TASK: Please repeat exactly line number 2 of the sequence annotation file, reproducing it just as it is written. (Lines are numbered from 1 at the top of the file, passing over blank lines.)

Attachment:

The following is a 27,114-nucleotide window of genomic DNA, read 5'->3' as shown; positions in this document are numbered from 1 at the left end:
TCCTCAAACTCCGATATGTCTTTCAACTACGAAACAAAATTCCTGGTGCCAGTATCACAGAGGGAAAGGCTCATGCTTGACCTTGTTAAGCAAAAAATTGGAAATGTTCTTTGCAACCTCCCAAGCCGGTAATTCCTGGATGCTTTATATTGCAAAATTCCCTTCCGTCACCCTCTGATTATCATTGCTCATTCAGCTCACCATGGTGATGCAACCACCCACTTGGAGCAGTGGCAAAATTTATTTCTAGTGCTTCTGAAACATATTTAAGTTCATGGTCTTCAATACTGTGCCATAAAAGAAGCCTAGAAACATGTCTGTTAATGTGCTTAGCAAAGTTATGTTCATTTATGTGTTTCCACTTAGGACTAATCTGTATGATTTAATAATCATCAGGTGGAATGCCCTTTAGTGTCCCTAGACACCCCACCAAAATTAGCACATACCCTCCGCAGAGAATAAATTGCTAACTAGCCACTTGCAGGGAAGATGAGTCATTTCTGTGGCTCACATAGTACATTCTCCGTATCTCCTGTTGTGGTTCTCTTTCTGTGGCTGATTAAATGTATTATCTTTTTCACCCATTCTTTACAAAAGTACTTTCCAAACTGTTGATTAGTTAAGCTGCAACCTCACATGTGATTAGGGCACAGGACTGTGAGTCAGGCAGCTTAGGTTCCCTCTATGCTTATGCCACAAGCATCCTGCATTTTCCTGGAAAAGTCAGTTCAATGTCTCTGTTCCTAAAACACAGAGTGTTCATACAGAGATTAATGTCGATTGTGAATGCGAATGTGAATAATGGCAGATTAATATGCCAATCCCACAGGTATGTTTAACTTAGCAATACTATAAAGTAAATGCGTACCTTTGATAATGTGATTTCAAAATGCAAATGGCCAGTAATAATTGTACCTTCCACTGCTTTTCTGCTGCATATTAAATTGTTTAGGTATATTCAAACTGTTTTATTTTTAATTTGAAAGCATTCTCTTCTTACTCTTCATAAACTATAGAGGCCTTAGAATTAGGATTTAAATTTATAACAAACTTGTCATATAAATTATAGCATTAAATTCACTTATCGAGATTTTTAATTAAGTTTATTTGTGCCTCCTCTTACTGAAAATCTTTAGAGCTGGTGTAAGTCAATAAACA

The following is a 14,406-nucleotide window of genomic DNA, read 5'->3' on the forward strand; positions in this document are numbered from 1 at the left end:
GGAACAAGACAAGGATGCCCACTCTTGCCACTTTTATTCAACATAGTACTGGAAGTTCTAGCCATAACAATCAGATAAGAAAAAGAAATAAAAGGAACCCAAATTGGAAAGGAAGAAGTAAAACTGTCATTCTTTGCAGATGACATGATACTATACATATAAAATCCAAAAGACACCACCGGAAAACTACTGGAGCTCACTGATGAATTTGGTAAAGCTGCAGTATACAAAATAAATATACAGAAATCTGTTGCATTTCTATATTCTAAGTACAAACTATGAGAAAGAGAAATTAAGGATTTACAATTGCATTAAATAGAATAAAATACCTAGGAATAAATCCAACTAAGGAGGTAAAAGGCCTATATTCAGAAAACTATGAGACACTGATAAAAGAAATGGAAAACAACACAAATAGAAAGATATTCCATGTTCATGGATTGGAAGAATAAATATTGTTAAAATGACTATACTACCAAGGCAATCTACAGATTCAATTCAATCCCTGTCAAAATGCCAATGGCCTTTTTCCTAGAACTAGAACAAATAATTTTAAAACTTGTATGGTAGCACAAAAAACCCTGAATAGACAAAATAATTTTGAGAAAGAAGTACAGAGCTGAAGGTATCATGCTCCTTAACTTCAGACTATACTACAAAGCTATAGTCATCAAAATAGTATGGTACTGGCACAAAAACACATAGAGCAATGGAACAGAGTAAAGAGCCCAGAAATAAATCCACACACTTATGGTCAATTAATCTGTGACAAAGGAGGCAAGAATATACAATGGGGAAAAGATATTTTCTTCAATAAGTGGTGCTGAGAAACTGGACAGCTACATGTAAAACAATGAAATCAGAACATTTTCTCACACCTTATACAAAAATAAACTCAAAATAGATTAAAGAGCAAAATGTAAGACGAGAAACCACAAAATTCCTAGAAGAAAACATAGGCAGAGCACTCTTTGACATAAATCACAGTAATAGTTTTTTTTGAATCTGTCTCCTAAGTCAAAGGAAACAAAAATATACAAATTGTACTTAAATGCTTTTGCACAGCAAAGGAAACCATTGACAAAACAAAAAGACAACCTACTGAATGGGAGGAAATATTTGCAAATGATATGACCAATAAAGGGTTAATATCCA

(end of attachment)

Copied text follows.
TCCTCAAACTCCGATATGTCTTTCAACTACGAAACAAAATTCCTGGTGCCAGTATCACAGAGGGAAAGGCTCATGCTTGACCTTGTTAAGCAAAAAATTGGAAATGTTCTTTGCAACCTCCCAAGCCGGTAATTCCTGGATGCTTTATATTGCAAAATTCCCTTCCGTCACCCTCTGATTATCATTGCTCATTCAGCTCACCATGGTGATGCAACCACCCACTTGGAGCAGTGGCAAAATTTATTTCTAGTGCTTCTGAAACATATTTAAGTTCATGGTCTTCAATACTGTGCCATAAAAGAAGCCTAGAAACATGTCTGTTAATGTGCTTAGCAAAGTTATGTTCATTTATGTGTTTCCACTTAGGACTAATCTGTATGATTTAATAATCATCAGGTGGAATGCCCTTTAGTGTCCCTAGACACCCCACCAAAATTAGCACATACCCTCCGCAGAGAATAAATTGCTAACTAGCCACTTGCAGGGAAGATGAGTCATTTCTGTGGCTCACATAGTACATTCTCCGTATCTCCTGTTGTGGTTCTCTTTCTGTGGCTGATTAAATGTATTATCTTTTTCACCCATTCTTTACAAAAGTACTTTCCAAACTGTTGATTAGTTAAGCTGCAACCTCACATGTGATTAGGGCACAGGACTGTGAGTCAGGCAGCTTAGGTTCCCTCTATGCTTATGCCACAAGCATCCTGCATTTTCCTGGAAAAGTCAGTTCAATGTCTCTGTTCCTAAAACACAGAGTGTTCATACAGAGATTAATGTCGATTGTGAATGCGAATGTGAATAATGGCAGATTAATATGCCAATCCCACAGGTATGTTTAACTTAGCAATACTATAAAGTAAATGCGTACCTTTGATAATGTGATTTCAAAATGCAAATGGCCAGTAATAATTGTACCTTCCACTGCTTTTCTGCTGCATATTAAATTGTTTAGGTATATTCAAACTGTTTTATTTTTAATTTGAAAGCATTCTCTTCTTACTCTTCATAAACTATAGAGGCCTTAGAATTAGGATTTAAATTTATAACAAACTTGTCATATAAATTATAGCATTAAATTCACTTATCGAGATTTTTAATTAAGTTTATTTGTGCCTCCTCTTACTGAAAATCTTTAGAGCTGGTGTAAGTCAATAAACA